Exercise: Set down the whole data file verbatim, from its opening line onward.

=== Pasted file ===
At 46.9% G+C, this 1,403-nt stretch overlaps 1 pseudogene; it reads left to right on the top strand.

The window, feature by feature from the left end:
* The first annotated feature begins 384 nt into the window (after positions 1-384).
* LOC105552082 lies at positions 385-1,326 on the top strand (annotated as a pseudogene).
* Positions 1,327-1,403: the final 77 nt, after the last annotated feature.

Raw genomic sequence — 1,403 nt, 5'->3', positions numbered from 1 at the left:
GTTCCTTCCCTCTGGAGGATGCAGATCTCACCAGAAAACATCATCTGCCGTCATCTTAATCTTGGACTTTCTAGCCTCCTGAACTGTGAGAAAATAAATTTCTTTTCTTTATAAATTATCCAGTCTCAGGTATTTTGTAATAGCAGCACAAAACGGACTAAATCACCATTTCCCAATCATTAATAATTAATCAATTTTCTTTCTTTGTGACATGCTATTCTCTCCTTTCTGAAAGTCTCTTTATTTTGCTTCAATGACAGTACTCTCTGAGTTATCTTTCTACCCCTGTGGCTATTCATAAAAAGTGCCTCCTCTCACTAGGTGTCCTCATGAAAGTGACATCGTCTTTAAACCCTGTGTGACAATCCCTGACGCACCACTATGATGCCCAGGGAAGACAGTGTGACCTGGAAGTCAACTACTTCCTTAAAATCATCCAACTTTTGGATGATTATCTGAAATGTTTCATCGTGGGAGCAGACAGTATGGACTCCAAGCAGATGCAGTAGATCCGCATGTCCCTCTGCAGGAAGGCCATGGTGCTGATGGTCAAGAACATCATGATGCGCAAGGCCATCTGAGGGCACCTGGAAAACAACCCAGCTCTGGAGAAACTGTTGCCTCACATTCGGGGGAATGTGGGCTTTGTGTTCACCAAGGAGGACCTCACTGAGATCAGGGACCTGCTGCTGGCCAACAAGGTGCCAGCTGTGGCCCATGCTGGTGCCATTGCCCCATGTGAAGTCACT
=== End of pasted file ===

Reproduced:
At 46.9% G+C, this 1,403-nt stretch overlaps 1 pseudogene; it reads left to right on the top strand.

The window, feature by feature from the left end:
* The first annotated feature begins 384 nt into the window (after positions 1-384).
* LOC105552082 lies at positions 385-1,326 on the top strand (annotated as a pseudogene).
* Positions 1,327-1,403: the final 77 nt, after the last annotated feature.

Raw genomic sequence — 1,403 nt, 5'->3', positions numbered from 1 at the left:
GTTCCTTCCCTCTGGAGGATGCAGATCTCACCAGAAAACATCATCTGCCGTCATCTTAATCTTGGACTTTCTAGCCTCCTGAACTGTGAGAAAATAAATTTCTTTTCTTTATAAATTATCCAGTCTCAGGTATTTTGTAATAGCAGCACAAAACGGACTAAATCACCATTTCCCAATCATTAATAATTAATCAATTTTCTTTCTTTGTGACATGCTATTCTCTCCTTTCTGAAAGTCTCTTTATTTTGCTTCAATGACAGTACTCTCTGAGTTATCTTTCTACCCCTGTGGCTATTCATAAAAAGTGCCTCCTCTCACTAGGTGTCCTCATGAAAGTGACATCGTCTTTAAACCCTGTGTGACAATCCCTGACGCACCACTATGATGCCCAGGGAAGACAGTGTGACCTGGAAGTCAACTACTTCCTTAAAATCATCCAACTTTTGGATGATTATCTGAAATGTTTCATCGTGGGAGCAGACAGTATGGACTCCAAGCAGATGCAGTAGATCCGCATGTCCCTCTGCAGGAAGGCCATGGTGCTGATGGTCAAGAACATCATGATGCGCAAGGCCATCTGAGGGCACCTGGAAAACAACCCAGCTCTGGAGAAACTGTTGCCTCACATTCGGGGGAATGTGGGCTTTGTGTTCACCAAGGAGGACCTCACTGAGATCAGGGACCTGCTGCTGGCCAACAAGGTGCCAGCTGTGGCCCATGCTGGTGCCATTGCCCCATGTGAAGTCACT